Farmer Managed Natural Regeneration (FMNR) is a low-cost land restoration technique used to combat poverty and hunger amongst poor subsistence farmers by increasing food and timber production and resilience to climate extremes. Started in 1983 in Niger, FMNR is a form of coppicing and pollarding, drawing on traditional practices and sensitive to local variations.
In FMNR systems, farmers protect and manage the growth of trees and shrubs that regenerate
The Darling river in Louth, New South Wales. The amount of Australian water lost through theft is particularly relevant as governments grapple with the next stage of the Murray-Darling Basin plan. Photograph: Jenny Evans/Getty Images
As water scarcity increases from factors including climate change, so do drivers of water theft, an ongoing problem in Australia
Between 30% and 50% of the world’s water supply is stolen each year, mainly by … [more…]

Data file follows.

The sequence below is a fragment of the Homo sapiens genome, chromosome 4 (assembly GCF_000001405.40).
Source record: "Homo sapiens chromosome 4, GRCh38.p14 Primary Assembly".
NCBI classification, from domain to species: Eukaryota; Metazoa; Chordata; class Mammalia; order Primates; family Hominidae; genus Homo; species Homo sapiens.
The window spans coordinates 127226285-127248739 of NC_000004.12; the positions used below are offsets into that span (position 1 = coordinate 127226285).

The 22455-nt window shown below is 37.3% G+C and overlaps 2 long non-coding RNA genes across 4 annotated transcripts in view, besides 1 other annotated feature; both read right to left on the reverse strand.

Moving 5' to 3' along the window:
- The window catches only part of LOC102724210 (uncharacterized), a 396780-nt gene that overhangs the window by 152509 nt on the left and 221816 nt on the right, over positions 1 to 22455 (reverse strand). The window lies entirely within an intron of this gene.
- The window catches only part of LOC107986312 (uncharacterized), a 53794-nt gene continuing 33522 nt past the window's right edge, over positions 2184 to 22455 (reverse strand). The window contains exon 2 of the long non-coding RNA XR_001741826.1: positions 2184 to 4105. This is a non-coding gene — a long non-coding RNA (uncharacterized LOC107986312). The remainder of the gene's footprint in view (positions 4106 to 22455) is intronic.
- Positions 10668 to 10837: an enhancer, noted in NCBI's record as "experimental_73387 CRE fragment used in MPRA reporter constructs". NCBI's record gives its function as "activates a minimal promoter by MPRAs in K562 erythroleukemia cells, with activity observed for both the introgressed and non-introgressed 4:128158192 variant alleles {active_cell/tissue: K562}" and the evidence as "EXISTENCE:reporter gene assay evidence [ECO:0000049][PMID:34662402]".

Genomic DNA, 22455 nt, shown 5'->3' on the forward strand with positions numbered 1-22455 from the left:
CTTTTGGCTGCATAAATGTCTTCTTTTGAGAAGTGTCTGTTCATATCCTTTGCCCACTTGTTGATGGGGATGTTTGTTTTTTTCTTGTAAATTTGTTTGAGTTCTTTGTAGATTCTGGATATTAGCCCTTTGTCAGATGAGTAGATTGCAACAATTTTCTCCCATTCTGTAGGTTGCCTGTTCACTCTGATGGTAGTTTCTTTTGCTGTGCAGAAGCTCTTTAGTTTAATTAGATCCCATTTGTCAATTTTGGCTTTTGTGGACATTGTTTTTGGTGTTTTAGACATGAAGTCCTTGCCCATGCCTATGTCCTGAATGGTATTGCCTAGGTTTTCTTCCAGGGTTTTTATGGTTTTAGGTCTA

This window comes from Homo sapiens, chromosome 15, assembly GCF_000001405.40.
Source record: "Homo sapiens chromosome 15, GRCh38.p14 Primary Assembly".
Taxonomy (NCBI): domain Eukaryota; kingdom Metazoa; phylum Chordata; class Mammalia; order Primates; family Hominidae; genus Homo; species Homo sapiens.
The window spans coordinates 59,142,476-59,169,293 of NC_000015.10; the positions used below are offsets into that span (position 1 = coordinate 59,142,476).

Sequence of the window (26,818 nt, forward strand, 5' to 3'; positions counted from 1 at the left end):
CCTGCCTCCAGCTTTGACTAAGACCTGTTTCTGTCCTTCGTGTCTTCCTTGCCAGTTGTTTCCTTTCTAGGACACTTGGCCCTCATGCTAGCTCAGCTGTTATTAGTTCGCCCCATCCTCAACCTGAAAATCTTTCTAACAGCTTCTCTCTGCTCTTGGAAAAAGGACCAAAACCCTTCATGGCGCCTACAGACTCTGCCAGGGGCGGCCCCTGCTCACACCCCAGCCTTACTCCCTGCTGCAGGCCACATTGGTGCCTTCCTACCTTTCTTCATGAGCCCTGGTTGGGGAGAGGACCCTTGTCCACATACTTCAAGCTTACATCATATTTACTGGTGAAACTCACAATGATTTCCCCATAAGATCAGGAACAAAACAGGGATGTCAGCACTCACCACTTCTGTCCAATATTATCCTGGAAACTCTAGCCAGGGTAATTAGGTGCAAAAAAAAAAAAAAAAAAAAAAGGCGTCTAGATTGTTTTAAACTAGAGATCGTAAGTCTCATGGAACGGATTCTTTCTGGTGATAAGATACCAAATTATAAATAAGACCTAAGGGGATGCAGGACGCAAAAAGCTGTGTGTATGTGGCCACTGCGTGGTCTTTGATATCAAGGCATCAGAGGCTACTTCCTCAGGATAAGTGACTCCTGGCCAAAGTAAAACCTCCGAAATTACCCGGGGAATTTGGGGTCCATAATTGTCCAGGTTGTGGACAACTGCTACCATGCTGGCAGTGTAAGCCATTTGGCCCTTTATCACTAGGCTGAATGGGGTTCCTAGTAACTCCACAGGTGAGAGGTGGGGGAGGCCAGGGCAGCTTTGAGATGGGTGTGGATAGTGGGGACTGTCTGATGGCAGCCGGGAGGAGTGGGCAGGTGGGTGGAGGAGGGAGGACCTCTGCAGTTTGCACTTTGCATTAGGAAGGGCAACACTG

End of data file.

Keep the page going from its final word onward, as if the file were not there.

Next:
California is suffering from one of the worst droughts ever recorded: three years of low rain and snowfall have left the state in crisis, with the Sierra Nevada snowpack being the lowest it’s been for 500 years. According to government data, 2014 was the third driest year in California over the last 119 years; it was also the warmest year on record.
That means California needs to find some innovative
KEEPING AN EYE: A Goanna Ag canopy sensor on a tomato crop near Swan Hill, Victoria.
The CSIRO and local agtech company Goanna Ag have teamed up to give irrigators the technology to get maximum value out of every drop of water.
They are claiming WaterWise will be Australia’s only water-use efficiency product for irrigated crops that measures crop water stress and predicts future water needs in real time.
There is a limited and shrinking supply, growing demand, and a long-run picture that looks, from many angles, hopelessly apocalyptic. Inside the elaborate, diverse, and ever-evolving effort to manage water in what some have called “America’s least sustainable city.”
An hour north of Phoenix, Arizona, Chip Norton drives his truck toward the Verde River. Norton spent the last decade of his career as a public works contractor for water facilities. … [more…]